El Teniente copper mine, the world’s sixth biggest, is located 80km south of Santiago in the Andes mountain range in Chile. It is also the largest underground copper mine in the world.
El Teniente was estimated to contain 15.2Mt of fine copper (1,538Mt of ore grading 0.99% copper) at the beginning of 2013.
Mining activities at El Teniente started in 1904. Codelco owns and operates the mine. Kennecott Copper Corporation was the operator before Codelco came into being in 1976. The copper products of El Teniente include fire refined lingots (RAF) and copper cathodes.
The mine has its own smelter near the site and produces more than 400,000t of fine copper a year. The production in 2012 included 417,244t of fine copper and molybdenum. An expansion project called the New Mine Level project is under development to access the ore located deeper down at El Teniente. The project, expected to be operational in 2017, is hoped to extend the mine life by 50 years.
Cerro Verde, Peru
Cerro Verde copper mine, located 20 miles south-west of Arequipa in Peru, is the seventh largest copper mine in the world. The open-pit mine was estimated to contain 12.9Mt of recoverable copper at the end of 2012. It produced 270,000t of copper in 2012.
The Cerro Verde copper mining complex includes a concentrator facility with ore milling capacity of 120,000tpd and a solvent extraction and electro-winning (SXEW) facility. A large-scale expansion plan is underway to raise the concentrator capacity up to 360,000tpd by 2016.
Cerro Verde has been operational since 1976. Freeport-McMoRan (FCX), holding a 53.56% interest, is the operator of Cerro Verde. Other stakeholders of the mine include SMM Cerro Verde Netherlands, a subsidiary of Sumitomo Metal (21%), Compañia de Minas Buenaventura (19.58%) and public shareholders (5.86 %).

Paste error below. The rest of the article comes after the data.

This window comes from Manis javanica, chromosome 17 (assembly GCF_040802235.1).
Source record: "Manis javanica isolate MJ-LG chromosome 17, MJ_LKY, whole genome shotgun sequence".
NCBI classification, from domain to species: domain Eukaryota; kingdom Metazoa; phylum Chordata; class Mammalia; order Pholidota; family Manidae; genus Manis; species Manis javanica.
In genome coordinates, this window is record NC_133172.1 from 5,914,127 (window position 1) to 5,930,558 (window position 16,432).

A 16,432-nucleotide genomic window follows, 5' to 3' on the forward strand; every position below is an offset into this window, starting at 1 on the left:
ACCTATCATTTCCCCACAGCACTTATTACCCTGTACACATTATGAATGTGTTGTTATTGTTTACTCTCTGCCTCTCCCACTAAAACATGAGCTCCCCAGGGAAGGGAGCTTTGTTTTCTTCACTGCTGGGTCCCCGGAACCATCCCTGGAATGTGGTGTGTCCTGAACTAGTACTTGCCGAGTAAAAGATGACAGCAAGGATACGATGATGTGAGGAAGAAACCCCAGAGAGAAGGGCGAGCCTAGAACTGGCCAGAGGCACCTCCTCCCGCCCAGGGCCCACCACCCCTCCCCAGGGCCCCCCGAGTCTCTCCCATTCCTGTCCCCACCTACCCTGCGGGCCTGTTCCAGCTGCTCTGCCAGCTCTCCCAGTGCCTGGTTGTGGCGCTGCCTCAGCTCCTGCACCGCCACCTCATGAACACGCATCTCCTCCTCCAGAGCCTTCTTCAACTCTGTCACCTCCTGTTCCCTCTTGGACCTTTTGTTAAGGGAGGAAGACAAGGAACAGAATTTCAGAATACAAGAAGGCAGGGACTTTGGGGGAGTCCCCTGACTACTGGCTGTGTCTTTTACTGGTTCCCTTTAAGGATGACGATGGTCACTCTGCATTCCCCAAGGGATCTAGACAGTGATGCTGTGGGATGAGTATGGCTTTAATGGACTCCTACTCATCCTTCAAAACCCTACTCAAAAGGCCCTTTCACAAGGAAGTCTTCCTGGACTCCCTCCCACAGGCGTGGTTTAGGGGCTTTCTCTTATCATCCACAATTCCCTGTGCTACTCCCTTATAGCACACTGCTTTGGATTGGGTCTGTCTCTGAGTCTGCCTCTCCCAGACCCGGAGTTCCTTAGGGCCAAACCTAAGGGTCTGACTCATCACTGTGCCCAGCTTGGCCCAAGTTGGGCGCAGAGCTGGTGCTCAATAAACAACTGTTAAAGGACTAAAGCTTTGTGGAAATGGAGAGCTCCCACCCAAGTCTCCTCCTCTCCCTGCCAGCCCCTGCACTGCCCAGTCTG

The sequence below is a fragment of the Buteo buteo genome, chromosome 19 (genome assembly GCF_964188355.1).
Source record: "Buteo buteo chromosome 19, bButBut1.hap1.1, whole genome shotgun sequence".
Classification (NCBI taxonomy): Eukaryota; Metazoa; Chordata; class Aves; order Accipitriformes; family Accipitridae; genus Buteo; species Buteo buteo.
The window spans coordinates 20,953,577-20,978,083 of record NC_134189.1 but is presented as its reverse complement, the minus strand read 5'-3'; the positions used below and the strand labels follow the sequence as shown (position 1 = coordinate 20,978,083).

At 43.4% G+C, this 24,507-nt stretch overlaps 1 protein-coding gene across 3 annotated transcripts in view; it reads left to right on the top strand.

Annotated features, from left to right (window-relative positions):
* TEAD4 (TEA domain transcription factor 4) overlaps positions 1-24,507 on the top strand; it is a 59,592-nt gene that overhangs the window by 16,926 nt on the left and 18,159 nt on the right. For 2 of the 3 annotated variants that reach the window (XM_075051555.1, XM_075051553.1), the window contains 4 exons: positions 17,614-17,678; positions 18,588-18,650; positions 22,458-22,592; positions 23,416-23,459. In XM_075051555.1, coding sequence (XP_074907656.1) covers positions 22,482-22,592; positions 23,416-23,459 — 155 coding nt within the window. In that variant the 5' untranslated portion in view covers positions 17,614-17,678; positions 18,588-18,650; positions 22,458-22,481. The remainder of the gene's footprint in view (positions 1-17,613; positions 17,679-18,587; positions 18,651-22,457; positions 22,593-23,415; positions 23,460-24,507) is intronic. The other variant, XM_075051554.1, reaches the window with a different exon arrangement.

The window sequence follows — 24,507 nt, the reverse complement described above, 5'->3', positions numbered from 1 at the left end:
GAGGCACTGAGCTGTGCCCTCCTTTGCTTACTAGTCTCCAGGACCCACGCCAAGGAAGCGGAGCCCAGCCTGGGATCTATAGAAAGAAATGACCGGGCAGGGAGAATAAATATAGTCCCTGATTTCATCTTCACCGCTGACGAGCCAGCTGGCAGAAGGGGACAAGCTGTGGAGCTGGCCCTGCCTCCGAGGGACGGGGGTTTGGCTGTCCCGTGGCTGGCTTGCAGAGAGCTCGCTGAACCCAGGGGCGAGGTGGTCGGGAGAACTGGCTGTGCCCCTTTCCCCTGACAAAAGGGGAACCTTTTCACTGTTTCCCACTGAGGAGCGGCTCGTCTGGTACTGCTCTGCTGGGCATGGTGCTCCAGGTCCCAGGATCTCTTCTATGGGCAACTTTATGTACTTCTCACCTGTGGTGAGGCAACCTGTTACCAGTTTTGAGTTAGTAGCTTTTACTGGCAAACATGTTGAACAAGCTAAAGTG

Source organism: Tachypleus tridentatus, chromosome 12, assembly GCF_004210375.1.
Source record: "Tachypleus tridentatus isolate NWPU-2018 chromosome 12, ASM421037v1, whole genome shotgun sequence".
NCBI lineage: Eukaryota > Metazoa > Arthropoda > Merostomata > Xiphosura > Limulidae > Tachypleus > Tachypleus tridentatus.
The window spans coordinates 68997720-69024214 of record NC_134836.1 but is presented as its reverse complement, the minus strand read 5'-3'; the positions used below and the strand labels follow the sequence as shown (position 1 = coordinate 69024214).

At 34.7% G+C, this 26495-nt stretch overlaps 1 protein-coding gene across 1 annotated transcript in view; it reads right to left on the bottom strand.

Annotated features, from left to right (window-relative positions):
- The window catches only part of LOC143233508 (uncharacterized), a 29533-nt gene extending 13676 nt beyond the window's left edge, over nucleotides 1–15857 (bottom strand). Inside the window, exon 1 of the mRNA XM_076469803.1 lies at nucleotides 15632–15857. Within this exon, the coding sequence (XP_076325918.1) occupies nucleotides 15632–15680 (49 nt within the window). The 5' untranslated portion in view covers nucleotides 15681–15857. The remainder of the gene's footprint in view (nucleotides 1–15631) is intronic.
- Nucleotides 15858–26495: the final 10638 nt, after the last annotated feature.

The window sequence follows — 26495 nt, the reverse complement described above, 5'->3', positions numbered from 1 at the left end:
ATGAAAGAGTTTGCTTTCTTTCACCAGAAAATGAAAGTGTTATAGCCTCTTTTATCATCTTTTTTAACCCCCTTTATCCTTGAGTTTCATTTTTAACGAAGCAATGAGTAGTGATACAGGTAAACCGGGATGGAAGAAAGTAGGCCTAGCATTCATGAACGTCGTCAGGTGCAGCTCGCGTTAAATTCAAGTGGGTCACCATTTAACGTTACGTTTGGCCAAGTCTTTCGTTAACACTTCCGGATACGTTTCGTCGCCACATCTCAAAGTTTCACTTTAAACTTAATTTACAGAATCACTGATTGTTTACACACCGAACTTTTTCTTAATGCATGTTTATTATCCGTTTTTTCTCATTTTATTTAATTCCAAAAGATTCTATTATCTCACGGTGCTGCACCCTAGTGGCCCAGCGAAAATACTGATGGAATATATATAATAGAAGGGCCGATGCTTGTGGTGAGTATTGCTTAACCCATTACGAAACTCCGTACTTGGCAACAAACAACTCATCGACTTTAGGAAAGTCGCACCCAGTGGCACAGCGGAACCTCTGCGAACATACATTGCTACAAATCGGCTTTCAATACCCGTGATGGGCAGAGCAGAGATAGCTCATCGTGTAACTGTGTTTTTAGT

The Radomiro Tomic copper mine is located in the Atacama Desert of Northern Chile and is the eighth largest copper mine in the world. The open-pit mine was estimated to contain 12.1Mt of fine copper (2,567Mt of ore reserve grading 0.47% copper) at the beginning of 2013.
The porphyry copper deposit was discovered in 1952 and has been operational since 1998. It is the first mine to be developed entirely by the state-owned Codelco and produced 427,791t of copper and molybdenum in 2012.
Construction work for the Radomiro Tomic Copper Sulphide Mine – Phase I was completed in June 2010 with an investment of $370m. A crushing system was installed as part of this phase, to haul up to 100,000t of sulphide ore per day from the Radomiro Tomic mine to the concentrator plant located at Chuquicamata.
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Los Bronces copper mine 65km north-east of Santiago in the Andean Mountains of Chile is the ninth largest copper mine in the world. The open-cut mine was estimated to contain 11.13Mt of copper as of December 2012. It produced 365,300t of copper in 2012.
Anglo American, holding a 50.1% interest, is the operator of Los Bronces. Mitsubishi owns 20.4% of the mine while a joint venture of Codelco and Mitsui holds the remaining 29.5% stake. The mine has been in operation for more than 150 years. The remaining mine life is extendable beyond 30 years.
Los Bronces ramped up to full production in 2012 following the completion of a major expansion project in 2011. The mine produces both copper concentrates and cathodes.
Higher grade ore is milled onsite and sent in slurry form via a 52km pipeline to the Las Tórtolas flotation plant. Low grade ore is processed at the solvent extraction and electrowinning (SXEW) facility for the production of cathodes.
Grasberg mine in the Papua province of Indonesia ranks as the world’s tenth largest copper mine by reserve. The mine’s open pit and underground copper reserves as of December 2012 were estimated at 10.47Mt. The mine produced 315,246t of copper in 2012.
Grasberg is also the biggest gold mine in the world by reserve. The Grasberg mineral deposit was discovered in 1988. Open-pit mining operation started in 1990. Mining at the Grasberg open-pit, which is one of the deepest open-pits in the world, is expected to continue up to 2016.
PTFI holds a 90.64% interest in the Grasberg mining operation. The Government of Indonesia holds the rest, representin a 9.36% stake. Freeport Indonesia (PTFI), a subsidiary of Freeport-McMoRan (FCX), operates the mine. Rio Tinto also has a sharing agreement with FCX in the mining operation.